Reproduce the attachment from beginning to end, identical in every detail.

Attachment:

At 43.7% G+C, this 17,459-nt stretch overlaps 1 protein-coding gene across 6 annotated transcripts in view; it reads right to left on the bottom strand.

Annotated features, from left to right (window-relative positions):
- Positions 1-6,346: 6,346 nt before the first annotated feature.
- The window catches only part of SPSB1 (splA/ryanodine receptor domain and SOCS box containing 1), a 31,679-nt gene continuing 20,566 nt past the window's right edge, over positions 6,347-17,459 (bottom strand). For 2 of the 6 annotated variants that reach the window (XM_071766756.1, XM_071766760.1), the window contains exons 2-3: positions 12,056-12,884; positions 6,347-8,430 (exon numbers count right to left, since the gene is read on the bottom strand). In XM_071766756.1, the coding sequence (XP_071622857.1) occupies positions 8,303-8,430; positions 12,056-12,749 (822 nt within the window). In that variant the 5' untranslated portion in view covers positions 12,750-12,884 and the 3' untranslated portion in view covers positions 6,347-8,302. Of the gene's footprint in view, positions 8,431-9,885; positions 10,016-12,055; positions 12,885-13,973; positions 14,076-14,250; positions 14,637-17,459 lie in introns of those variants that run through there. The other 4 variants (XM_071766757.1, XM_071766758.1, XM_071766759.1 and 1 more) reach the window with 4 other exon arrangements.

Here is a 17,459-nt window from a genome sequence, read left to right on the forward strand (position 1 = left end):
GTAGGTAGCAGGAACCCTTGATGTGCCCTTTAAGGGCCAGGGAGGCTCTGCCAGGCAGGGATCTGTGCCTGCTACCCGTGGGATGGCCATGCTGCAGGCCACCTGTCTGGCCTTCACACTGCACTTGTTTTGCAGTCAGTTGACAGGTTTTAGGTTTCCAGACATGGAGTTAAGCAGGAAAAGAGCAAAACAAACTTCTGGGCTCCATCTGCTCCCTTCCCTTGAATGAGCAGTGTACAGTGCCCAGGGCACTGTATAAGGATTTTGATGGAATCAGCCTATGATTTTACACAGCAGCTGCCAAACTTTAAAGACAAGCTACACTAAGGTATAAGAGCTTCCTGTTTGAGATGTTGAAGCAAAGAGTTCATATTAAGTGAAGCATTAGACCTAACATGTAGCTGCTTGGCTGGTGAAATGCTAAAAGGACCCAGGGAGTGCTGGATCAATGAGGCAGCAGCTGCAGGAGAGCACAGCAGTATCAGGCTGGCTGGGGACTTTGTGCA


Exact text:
At 43.7% G+C, this 17,459-nt stretch overlaps 1 protein-coding gene across 6 annotated transcripts in view; it reads right to left on the bottom strand.

Annotated features, from left to right (window-relative positions):
- Positions 1-6,346: 6,346 nt before the first annotated feature.
- The window catches only part of SPSB1 (splA/ryanodine receptor domain and SOCS box containing 1), a 31,679-nt gene continuing 20,566 nt past the window's right edge, over positions 6,347-17,459 (bottom strand). For 2 of the 6 annotated variants that reach the window (XM_071766756.1, XM_071766760.1), the window contains exons 2-3: positions 12,056-12,884; positions 6,347-8,430 (exon numbers count right to left, since the gene is read on the bottom strand). In XM_071766756.1, the coding sequence (XP_071622857.1) occupies positions 8,303-8,430; positions 12,056-12,749 (822 nt within the window). In that variant the 5' untranslated portion in view covers positions 12,750-12,884 and the 3' untranslated portion in view covers positions 6,347-8,302. Of the gene's footprint in view, positions 8,431-9,885; positions 10,016-12,055; positions 12,885-13,973; positions 14,076-14,250; positions 14,637-17,459 lie in introns of those variants that run through there. The other 4 variants (XM_071766757.1, XM_071766758.1, XM_071766759.1 and 1 more) reach the window with 4 other exon arrangements.

Here is a 17,459-nt window from a genome sequence, read left to right on the forward strand (position 1 = left end):
GTAGGTAGCAGGAACCCTTGATGTGCCCTTTAAGGGCCAGGGAGGCTCTGCCAGGCAGGGATCTGTGCCTGCTACCCGTGGGATGGCCATGCTGCAGGCCACCTGTCTGGCCTTCACACTGCACTTGTTTTGCAGTCAGTTGACAGGTTTTAGGTTTCCAGACATGGAGTTAAGCAGGAAAAGAGCAAAACAAACTTCTGGGCTCCATCTGCTCCCTTCCCTTGAATGAGCAGTGTACAGTGCCCAGGGCACTGTATAAGGATTTTGATGGAATCAGCCTATGATTTTACACAGCAGCTGCCAAACTTTAAAGACAAGCTACACTAAGGTATAAGAGCTTCCTGTTTGAGATGTTGAAGCAAAGAGTTCATATTAAGTGAAGCATTAGACCTAACATGTAGCTGCTTGGCTGGTGAAATGCTAAAAGGACCCAGGGAGTGCTGGATCAATGAGGCAGCAGCTGCAGGAGAGCACAGCAGTATCAGGCTGGCTGGGGACTTTGTGCA